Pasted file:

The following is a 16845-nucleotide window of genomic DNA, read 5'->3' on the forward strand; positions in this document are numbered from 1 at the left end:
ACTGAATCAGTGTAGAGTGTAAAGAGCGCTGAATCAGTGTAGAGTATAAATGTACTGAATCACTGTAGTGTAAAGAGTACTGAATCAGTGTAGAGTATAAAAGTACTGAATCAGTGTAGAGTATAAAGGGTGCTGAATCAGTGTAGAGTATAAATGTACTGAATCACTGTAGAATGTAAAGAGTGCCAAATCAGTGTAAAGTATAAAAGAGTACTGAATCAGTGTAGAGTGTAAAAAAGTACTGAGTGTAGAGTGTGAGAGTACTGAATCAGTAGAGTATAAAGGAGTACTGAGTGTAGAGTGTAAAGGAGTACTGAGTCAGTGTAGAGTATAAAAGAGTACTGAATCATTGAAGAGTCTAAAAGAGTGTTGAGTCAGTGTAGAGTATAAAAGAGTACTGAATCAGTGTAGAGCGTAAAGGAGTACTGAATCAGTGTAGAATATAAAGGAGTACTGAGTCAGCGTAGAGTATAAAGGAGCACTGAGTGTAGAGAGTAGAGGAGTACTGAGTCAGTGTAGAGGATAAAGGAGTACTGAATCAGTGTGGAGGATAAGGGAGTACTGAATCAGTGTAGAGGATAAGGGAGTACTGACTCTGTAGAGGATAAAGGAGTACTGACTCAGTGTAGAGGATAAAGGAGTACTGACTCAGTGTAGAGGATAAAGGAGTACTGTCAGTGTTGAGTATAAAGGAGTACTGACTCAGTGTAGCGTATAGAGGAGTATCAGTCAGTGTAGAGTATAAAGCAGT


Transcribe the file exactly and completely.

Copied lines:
The following is a 16845-nucleotide window of genomic DNA, read 5'->3' on the forward strand; positions in this document are numbered from 1 at the left end:
ACTGAATCAGTGTAGAGTGTAAAGAGCGCTGAATCAGTGTAGAGTATAAATGTACTGAATCACTGTAGTGTAAAGAGTACTGAATCAGTGTAGAGTATAAAAGTACTGAATCAGTGTAGAGTATAAAGGGTGCTGAATCAGTGTAGAGTATAAATGTACTGAATCACTGTAGAATGTAAAGAGTGCCAAATCAGTGTAAAGTATAAAAGAGTACTGAATCAGTGTAGAGTGTAAAAAAGTACTGAGTGTAGAGTGTGAGAGTACTGAATCAGTAGAGTATAAAGGAGTACTGAGTGTAGAGTGTAAAGGAGTACTGAGTCAGTGTAGAGTATAAAAGAGTACTGAATCATTGAAGAGTCTAAAAGAGTGTTGAGTCAGTGTAGAGTATAAAAGAGTACTGAATCAGTGTAGAGCGTAAAGGAGTACTGAATCAGTGTAGAATATAAAGGAGTACTGAGTCAGCGTAGAGTATAAAGGAGCACTGAGTGTAGAGAGTAGAGGAGTACTGAGTCAGTGTAGAGGATAAAGGAGTACTGAATCAGTGTGGAGGATAAGGGAGTACTGAATCAGTGTAGAGGATAAGGGAGTACTGACTCTGTAGAGGATAAAGGAGTACTGACTCAGTGTAGAGGATAAAGGAGTACTGACTCAGTGTAGAGGATAAAGGAGTACTGTCAGTGTTGAGTATAAAGGAGTACTGACTCAGTGTAGCGTATAGAGGAGTATCAGTCAGTGTAGAGTATAAAGCAGT